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Programming Intelligent ­nderwater Robots

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A test of the new programming method used a Slocum Glider autonomous underwater vehicle.

Massachusetts Institute of Technology researchers are testing a new method of programming autonomous underwater vehicles.

Credit: Massachusetts Institute of Technology

Researchers at the Massachusetts Institute of Technology (MIT) are testing a new method of programming autonomous underwater vehicles (AUVs).

Most current AUVs are programmed manually, with explicit instructions about where to go and what to do coded into them by researchers. The MIT group is pursuing a method that would enable researchers to provide an AUV with several high-level goals, such as mapping a specific area, as well as information about its surroundings, which would be enough for the AUV to determine how best to meet that goal.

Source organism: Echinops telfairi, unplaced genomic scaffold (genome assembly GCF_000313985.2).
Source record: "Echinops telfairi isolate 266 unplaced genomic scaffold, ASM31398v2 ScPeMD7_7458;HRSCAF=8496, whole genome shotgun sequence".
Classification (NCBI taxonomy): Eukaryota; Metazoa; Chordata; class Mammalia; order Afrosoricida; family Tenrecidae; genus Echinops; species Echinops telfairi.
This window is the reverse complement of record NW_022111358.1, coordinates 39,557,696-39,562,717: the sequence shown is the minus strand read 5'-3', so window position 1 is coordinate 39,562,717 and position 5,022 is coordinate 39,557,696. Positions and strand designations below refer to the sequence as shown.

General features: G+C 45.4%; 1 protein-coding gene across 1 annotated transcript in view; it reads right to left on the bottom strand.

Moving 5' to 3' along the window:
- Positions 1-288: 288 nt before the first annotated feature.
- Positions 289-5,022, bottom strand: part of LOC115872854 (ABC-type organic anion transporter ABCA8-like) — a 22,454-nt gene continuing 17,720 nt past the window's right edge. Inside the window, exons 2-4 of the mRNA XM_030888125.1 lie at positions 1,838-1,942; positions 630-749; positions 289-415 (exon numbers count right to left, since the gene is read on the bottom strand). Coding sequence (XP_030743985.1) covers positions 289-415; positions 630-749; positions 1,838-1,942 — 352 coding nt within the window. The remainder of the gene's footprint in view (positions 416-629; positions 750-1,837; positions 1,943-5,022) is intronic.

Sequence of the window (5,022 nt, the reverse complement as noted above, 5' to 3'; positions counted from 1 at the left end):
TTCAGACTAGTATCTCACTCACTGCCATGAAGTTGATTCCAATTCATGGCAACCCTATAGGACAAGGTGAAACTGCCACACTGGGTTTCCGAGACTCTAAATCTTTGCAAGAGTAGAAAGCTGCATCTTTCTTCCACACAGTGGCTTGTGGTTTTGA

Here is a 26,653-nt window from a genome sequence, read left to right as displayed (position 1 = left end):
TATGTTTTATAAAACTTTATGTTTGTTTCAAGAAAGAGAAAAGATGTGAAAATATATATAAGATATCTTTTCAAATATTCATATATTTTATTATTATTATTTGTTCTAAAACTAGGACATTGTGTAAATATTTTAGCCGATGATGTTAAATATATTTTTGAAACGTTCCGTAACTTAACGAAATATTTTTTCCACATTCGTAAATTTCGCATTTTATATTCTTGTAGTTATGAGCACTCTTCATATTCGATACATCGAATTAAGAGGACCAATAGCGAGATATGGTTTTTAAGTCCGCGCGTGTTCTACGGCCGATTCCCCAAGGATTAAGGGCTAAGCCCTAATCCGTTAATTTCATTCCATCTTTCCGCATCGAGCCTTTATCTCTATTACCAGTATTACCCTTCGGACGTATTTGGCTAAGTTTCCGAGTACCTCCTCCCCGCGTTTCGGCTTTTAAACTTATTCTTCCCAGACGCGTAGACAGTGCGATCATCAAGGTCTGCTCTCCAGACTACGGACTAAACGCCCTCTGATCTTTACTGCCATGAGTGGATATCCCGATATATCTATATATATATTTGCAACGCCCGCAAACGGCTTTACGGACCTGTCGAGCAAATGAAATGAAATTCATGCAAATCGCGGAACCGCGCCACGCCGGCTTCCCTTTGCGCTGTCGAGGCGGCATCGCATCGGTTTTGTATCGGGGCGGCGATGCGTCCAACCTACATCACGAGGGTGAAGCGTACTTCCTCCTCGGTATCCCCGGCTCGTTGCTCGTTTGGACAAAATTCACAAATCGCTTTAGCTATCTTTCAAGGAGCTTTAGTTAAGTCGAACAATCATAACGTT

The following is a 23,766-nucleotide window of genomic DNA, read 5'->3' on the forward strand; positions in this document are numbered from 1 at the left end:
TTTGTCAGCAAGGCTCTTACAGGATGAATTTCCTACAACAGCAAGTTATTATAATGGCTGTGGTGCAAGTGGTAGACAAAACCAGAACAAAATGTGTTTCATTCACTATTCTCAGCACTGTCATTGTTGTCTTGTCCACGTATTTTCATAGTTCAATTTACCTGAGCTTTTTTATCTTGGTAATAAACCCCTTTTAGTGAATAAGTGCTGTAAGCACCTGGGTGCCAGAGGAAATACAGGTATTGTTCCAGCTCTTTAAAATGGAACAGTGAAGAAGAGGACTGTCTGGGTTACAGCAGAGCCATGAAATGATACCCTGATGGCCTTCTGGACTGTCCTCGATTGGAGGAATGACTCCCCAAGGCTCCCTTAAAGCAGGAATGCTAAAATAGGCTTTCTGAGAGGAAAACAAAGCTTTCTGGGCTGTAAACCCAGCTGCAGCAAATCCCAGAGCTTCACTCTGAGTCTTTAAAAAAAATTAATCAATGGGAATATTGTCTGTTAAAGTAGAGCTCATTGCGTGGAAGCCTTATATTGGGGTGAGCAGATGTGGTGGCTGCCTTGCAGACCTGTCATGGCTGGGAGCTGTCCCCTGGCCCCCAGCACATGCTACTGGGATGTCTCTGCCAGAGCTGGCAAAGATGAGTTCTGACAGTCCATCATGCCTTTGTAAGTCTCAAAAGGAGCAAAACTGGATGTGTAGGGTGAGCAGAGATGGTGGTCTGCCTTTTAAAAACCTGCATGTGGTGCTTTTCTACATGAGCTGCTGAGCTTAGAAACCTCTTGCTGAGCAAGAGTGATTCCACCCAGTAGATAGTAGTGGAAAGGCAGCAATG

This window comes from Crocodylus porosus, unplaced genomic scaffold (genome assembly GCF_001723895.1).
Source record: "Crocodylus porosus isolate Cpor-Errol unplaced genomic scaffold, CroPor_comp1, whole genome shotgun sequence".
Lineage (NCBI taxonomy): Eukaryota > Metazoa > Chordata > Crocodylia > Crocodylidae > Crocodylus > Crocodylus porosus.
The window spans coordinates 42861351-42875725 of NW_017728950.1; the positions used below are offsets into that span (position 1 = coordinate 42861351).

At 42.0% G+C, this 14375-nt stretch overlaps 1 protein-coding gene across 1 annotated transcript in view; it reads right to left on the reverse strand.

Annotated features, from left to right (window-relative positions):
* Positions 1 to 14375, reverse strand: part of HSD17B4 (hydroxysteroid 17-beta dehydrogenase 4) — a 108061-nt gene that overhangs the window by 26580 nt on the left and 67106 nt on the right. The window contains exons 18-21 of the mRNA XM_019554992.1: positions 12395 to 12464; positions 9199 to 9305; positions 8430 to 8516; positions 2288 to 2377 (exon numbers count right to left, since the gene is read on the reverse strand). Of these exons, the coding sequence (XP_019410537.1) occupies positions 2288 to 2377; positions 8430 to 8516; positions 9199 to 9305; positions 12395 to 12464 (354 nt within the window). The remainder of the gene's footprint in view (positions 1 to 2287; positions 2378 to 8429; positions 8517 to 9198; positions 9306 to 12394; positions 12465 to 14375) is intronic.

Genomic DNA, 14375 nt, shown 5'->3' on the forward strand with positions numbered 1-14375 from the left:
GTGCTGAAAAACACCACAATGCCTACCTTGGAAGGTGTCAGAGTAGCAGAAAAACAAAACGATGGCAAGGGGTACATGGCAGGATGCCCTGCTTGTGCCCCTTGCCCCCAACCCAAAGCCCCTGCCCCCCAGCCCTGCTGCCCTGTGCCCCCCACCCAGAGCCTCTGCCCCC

The new system is inspired by and named after Star Trek's Enterprise starship, with different aspects of the system acting like different members of the bridge crew; for example, one part of the system will act as a navigator, while another acts as captain, making higher-level decisions.

The system grew out of work done by principle developer Brian Williams while he was working at the U.S. National Aeronautics and Space Administration (NASA) during the 1990s. Williams says Enterprise is much faster and smarter than the system he developed at NASA, and is capable of forming plans within a fraction of a second.

In addition to AUVs, Williams' team is exploring other possible applications for Enterprise, including monitoring crops with airborne drones and operating a Mars rover.

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